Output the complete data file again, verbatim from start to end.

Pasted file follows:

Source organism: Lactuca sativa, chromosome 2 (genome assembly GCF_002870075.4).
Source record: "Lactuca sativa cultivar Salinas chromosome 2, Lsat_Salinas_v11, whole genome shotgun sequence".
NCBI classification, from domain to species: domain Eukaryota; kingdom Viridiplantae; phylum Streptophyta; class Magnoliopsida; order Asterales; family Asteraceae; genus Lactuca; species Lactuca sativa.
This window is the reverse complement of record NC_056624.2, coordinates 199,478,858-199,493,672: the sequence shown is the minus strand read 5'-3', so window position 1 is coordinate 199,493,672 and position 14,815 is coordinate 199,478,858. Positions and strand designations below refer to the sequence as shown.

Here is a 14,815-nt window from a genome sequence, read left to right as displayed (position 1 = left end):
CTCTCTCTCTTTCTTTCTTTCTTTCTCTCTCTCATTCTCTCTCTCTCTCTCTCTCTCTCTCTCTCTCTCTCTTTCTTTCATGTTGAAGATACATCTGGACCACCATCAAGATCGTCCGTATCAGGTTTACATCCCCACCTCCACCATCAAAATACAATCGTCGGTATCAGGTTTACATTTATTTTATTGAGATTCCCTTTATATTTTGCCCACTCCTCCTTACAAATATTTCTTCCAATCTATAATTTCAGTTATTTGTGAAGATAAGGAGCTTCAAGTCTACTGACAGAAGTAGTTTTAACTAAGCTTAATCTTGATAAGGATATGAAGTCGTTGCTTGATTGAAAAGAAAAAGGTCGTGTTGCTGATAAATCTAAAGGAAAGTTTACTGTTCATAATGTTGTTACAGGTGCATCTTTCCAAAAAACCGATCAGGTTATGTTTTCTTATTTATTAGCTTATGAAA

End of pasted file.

Source organism: Lactuca sativa, chromosome 2 (genome assembly GCF_002870075.4).
Source record: "Lactuca sativa cultivar Salinas chromosome 2, Lsat_Salinas_v11, whole genome shotgun sequence".
NCBI classification, from domain to species: domain Eukaryota; kingdom Viridiplantae; phylum Streptophyta; class Magnoliopsida; order Asterales; family Asteraceae; genus Lactuca; species Lactuca sativa.
This window is the reverse complement of record NC_056624.2, coordinates 199,478,858-199,493,672: the sequence shown is the minus strand read 5'-3', so window position 1 is coordinate 199,493,672 and position 14,815 is coordinate 199,478,858. Positions and strand designations below refer to the sequence as shown.

Here is a 14,815-nt window from a genome sequence, read left to right as displayed (position 1 = left end):
CTCTCTCTCTTTCTTTCTTTCTTTCTCTCTCTCATTCTCTCTCTCTCTCTCTCTCTCTCTCTCTCTCTCTCTTTCTTTCATGTTGAAGATACATCTGGACCACCATCAAGATCGTCCGTATCAGGTTTACATCCCCACCTCCACCATCAAAATACAATCGTCGGTATCAGGTTTACATTTATTTTATTGAGATTCCCTTTATATTTTGCCCACTCCTCCTTACAAATATTTCTTCCAATCTATAATTTCAGTTATTTGTGAAGATAAGGAGCTTCAAGTCTACTGACAGAAGTAGTTTTAACTAAGCTTAATCTTGATAAGGATATGAAGTCGTTGCTTGATTGAAAAGAAAAAGGTCGTGTTGCTGATAAATCTAAAGGAAAGTTTACTGTTCATAATGTTGTTACAGGTGCATCTTTCCAAAAAACCGATCAGGTTATGTTTTCTTATTTATTAGCTTATGAAA